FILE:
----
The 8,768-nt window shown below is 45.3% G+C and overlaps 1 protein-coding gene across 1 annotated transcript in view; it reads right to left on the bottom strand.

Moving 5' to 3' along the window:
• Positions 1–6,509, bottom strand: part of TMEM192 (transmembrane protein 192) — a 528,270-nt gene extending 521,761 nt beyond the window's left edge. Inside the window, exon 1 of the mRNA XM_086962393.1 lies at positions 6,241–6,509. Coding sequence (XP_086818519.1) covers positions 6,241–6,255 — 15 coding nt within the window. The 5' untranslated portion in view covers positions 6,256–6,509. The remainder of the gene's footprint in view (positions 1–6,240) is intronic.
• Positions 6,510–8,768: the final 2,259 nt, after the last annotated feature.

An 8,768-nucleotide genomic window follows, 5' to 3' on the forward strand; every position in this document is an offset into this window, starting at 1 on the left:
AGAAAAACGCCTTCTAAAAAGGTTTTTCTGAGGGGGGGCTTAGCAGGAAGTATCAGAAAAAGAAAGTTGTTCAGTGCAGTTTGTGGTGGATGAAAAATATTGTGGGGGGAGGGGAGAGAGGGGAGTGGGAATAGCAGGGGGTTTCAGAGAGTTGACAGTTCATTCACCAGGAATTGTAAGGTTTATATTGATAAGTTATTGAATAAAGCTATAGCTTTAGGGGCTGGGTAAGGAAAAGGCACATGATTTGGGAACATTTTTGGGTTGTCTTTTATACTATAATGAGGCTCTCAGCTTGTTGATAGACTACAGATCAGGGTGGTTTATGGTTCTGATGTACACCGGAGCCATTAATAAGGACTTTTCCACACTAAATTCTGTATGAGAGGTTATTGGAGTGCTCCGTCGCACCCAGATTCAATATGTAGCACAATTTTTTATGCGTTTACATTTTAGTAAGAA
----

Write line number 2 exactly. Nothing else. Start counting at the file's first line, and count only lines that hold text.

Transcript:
Moving 5' to 3' along the window: